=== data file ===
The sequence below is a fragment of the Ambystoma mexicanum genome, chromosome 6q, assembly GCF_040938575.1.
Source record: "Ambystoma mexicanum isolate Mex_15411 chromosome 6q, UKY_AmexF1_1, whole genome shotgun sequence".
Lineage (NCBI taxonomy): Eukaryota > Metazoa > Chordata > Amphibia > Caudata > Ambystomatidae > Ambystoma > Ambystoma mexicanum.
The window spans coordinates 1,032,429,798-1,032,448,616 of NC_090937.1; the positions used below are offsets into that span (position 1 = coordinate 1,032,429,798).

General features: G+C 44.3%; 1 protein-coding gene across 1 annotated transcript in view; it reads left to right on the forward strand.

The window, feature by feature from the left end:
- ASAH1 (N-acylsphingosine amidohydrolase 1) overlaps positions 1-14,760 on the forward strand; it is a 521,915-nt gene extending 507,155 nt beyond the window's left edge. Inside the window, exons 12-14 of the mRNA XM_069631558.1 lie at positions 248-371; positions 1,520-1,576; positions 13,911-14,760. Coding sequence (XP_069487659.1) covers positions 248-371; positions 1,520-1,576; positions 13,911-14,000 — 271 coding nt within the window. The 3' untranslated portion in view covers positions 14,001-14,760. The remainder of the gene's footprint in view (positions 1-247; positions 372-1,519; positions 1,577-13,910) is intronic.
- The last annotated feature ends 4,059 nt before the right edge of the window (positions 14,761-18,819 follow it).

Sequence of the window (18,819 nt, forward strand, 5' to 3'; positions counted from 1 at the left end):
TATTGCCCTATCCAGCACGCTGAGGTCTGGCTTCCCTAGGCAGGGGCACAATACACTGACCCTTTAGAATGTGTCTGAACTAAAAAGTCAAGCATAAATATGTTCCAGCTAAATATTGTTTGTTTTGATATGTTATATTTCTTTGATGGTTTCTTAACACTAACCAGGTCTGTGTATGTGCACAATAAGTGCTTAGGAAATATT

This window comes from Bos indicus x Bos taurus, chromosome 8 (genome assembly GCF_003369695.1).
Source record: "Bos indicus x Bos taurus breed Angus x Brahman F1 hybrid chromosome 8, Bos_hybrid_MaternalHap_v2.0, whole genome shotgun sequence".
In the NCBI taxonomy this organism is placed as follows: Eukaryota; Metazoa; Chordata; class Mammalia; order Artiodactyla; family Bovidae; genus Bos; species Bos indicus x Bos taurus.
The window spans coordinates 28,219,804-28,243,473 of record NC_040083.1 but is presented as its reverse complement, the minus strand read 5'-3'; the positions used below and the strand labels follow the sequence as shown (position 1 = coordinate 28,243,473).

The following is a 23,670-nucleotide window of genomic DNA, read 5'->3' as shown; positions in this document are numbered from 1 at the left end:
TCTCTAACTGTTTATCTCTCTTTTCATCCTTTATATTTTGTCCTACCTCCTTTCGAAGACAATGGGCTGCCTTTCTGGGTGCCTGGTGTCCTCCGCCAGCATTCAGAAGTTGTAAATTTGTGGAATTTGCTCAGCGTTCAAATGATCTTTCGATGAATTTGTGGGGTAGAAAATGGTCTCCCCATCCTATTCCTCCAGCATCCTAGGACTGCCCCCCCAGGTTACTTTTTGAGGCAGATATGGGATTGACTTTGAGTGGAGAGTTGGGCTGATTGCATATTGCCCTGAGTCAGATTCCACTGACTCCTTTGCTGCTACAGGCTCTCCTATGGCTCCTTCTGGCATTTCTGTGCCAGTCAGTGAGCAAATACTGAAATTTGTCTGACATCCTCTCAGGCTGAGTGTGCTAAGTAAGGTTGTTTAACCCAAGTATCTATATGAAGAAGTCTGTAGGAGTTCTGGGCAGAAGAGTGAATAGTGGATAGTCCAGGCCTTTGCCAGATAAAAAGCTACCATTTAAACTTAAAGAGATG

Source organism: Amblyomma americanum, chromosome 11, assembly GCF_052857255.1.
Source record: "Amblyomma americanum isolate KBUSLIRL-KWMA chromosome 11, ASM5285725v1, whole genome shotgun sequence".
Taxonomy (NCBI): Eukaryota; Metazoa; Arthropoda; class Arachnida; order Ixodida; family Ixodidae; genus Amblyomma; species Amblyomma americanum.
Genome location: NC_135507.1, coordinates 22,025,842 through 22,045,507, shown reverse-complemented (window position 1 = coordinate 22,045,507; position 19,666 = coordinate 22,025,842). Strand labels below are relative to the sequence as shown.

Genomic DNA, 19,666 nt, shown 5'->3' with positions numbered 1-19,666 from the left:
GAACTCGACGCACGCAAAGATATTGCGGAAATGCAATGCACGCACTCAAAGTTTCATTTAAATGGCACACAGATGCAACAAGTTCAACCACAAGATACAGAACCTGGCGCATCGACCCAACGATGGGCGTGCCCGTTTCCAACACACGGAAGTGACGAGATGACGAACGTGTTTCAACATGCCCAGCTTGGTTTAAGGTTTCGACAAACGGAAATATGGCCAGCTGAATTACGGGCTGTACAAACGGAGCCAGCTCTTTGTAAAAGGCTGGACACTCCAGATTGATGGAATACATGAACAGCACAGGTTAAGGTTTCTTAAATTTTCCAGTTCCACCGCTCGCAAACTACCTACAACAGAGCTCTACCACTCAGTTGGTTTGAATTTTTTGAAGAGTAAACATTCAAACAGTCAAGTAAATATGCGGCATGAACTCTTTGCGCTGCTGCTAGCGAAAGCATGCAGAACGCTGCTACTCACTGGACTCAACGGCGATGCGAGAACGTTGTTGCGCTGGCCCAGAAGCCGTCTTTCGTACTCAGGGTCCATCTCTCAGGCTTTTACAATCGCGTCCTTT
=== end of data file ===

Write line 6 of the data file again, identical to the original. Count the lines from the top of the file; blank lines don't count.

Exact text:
The window, feature by feature from the left end: